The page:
The vast majority of the pressure we face as Christians in the UK today is social pressure because our views are seen as foolish, bigoted, intolerant or unacceptable. This is nothing new. I became a Christian at university in 1988, and one of the major barriers that kept me from turning to Christ was that I knew I would be mocked and that my family would be deeply unhappy. This is exactly what happened. When I felt called to go into full-time Christian ministry my mother threatened to throw me out of the house. Today, it is more difficult for a person from a non-Christian secular liberal family to ‘come out’ as a believer than it is for a person to ‘come out’ as gay. Non-Christian parents often have the same reaction to the conversion of their children as would Muslim or Jewish parents.
Follow and give thanks
However we understand our present circumstances in the UK, we need to hear what the Bible says about suffering for our faith, and then determine to follow Jesus faithfully. We need to remember that our Lord was rejected and persecuted, so we should expect to face suffering, shame and persecution as we follow him (John 15:20). Persecution is not a sign that God has failed us. Jesus taught that those who suffer persecution for his sake are blessed (Matt. 5:10-12).
We ought to give thanks to God for the astonishing gospel freedom that we continue to enjoy and not exaggerate the challenges that we face. This only ensures that our opponents achieve their goal more easily, because we are cowed into silence, and it dishonours our brothers and sisters around the world who face very real suffering.
Pray and obey God
We must pray for our government to continue to allow us to live in peace, with the freedom to practice our faith (1 Tim. 2:1-4). Acts tells us how the apostles claimed and defended their civic right to freedom of religion (Acts 16:37-40; 18:12-17; 22:22-29; 25:10-12), so it is important that we stand up for our freedoms and campaign for them to be enforced and extended.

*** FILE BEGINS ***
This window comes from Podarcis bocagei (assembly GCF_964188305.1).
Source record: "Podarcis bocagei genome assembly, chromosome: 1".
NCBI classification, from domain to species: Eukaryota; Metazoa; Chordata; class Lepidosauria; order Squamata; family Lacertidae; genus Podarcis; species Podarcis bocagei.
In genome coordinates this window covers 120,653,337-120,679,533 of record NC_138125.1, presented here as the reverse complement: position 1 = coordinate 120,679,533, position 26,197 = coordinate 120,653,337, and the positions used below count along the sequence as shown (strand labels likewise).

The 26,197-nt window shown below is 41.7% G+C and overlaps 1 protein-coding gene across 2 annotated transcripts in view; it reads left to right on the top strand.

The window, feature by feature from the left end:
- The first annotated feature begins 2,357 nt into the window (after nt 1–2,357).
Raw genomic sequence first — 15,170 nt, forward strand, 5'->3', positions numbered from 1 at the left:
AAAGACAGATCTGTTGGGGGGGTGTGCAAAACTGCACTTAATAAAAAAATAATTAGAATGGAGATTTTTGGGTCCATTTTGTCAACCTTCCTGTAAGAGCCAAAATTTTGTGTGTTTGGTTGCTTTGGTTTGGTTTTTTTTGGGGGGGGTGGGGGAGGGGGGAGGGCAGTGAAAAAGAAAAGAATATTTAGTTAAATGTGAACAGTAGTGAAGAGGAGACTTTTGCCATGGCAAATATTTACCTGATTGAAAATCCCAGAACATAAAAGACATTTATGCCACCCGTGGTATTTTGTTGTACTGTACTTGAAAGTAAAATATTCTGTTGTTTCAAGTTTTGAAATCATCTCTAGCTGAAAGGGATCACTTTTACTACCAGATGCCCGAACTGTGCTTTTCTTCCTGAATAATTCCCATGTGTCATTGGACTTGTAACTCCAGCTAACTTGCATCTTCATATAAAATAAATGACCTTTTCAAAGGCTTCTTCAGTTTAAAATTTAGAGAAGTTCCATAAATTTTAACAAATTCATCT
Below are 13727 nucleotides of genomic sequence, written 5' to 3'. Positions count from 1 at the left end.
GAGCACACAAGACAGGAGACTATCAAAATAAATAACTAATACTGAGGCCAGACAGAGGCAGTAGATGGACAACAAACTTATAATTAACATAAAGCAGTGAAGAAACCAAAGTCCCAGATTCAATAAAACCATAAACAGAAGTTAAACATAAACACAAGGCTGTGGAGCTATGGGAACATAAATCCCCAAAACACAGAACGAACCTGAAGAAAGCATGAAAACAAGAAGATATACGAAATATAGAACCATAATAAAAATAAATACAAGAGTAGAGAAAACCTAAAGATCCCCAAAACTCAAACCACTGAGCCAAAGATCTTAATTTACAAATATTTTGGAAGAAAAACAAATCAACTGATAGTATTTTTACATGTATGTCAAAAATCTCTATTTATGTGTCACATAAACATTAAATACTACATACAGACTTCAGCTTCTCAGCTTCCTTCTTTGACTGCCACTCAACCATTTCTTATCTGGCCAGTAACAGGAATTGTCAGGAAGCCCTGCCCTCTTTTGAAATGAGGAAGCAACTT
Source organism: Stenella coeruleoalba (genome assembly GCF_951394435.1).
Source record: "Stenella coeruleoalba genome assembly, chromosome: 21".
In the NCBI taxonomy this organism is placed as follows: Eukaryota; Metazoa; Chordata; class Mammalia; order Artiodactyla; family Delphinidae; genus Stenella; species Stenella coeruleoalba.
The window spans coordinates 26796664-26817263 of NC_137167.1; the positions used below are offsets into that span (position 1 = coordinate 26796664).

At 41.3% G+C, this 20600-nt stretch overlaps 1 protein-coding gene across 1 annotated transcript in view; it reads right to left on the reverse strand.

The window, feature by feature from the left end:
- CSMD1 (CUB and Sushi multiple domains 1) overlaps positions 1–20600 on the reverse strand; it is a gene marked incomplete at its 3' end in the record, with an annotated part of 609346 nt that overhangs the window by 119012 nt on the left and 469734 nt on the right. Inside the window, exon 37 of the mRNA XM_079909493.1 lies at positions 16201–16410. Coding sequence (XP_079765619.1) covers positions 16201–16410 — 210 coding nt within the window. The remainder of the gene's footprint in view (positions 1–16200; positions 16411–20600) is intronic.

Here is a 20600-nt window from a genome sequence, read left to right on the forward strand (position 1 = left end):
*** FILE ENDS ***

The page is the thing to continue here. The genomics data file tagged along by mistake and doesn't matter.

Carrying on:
Whilst we are called to be obedient to the authorities, if their demands conflict with commands of Christ then we must obey God and not men, and be willing to accept that punishment that follows (Acts 4:19-20). Christians give a powerful testimony to Jesus when they rejoice to suffer for his sake (Acts 5:41). We need to make sure that we love our persecuted brothers and sisters in Christ by praying that the Lord will give them strength to endure and remain faithful, and giving generously to meet their needs.
Hope and mercy
We need to avoid falling into the trap of anger or despair. It is impossible to know how the situation in the UK will change in the coming years. Whatever happens we are called to love our enemies and bless them rather than curse them (Luke 7:27-36; 1 Peter 3:9-12). We cannot resort to the rhetoric of victim-politics if we follow the example of the Lord Jesus. We need to maintain our confidence that Jesus is the living, ruling and reigning Lord, and that no matter what happens, his purposes will triumph and his Kingdom will come. We are not losers but on the winning side. He is working all things out for good, and will accomplish his plan for the redemption of his people and the renewal of creation (Rom. 8:28-30).
Finally we need to commit ourselves afresh to the work of prayer and evangelism in our nation. The reason why there is growing pressure on Christians in the UK is that, despite our history, we are no longer a Christian nation. Only a tiny minority of our population are Bible-believing Christians (perhaps 2-3% at most) so it is not surprising that our culture has turned away from historic Christian values and freedoms. We need to pray that the Lord would have mercy on us and move in power in our land as the gospel is preached, and that multitudes would come to know the Lord Jesus and his wonderful salvation (Acts 4:23-31). Only in this way will the nation be transformed.